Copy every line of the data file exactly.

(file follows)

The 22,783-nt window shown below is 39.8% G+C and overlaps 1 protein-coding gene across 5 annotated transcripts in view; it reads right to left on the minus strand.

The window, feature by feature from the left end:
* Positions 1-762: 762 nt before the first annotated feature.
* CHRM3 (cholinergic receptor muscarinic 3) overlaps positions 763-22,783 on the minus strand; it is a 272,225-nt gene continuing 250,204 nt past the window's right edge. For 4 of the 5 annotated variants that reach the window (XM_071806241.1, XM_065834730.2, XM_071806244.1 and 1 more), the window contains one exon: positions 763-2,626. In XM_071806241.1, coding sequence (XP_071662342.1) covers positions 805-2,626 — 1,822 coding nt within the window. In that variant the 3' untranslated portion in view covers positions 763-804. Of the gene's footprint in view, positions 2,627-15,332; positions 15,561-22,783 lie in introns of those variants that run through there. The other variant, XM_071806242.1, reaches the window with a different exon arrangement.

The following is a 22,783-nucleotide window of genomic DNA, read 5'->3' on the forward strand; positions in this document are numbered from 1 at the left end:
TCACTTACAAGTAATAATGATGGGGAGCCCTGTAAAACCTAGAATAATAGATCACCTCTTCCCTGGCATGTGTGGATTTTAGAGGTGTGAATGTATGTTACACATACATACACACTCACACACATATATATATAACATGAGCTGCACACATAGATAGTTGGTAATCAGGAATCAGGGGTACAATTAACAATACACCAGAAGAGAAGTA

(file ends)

The 22,783-nt window shown below is 39.8% G+C and overlaps 1 protein-coding gene across 5 annotated transcripts in view; it reads right to left on the minus strand.

The window, feature by feature from the left end:
* Positions 1-762: 762 nt before the first annotated feature.
* CHRM3 (cholinergic receptor muscarinic 3) overlaps positions 763-22,783 on the minus strand; it is a 272,225-nt gene continuing 250,204 nt past the window's right edge. For 4 of the 5 annotated variants that reach the window (XM_071806241.1, XM_065834730.2, XM_071806244.1 and 1 more), the window contains one exon: positions 763-2,626. In XM_071806241.1, coding sequence (XP_071662342.1) covers positions 805-2,626 — 1,822 coding nt within the window. In that variant the 3' untranslated portion in view covers positions 763-804. Of the gene's footprint in view, positions 2,627-15,332; positions 15,561-22,783 lie in introns of those variants that run through there. The other variant, XM_071806242.1, reaches the window with a different exon arrangement.

The following is a 22,783-nucleotide window of genomic DNA, read 5'->3' on the forward strand; positions in this document are numbered from 1 at the left end:
TCACTTACAAGTAATAATGATGGGGAGCCCTGTAAAACCTAGAATAATAGATCACCTCTTCCCTGGCATGTGTGGATTTTAGAGGTGTGAATGTATGTTACACATACATACACACTCACACACATATATATATAACATGAGCTGCACACATAGATAGTTGGTAATCAGGAATCAGGGGTACAATTAACAATACACCAGAAGAGAAGTA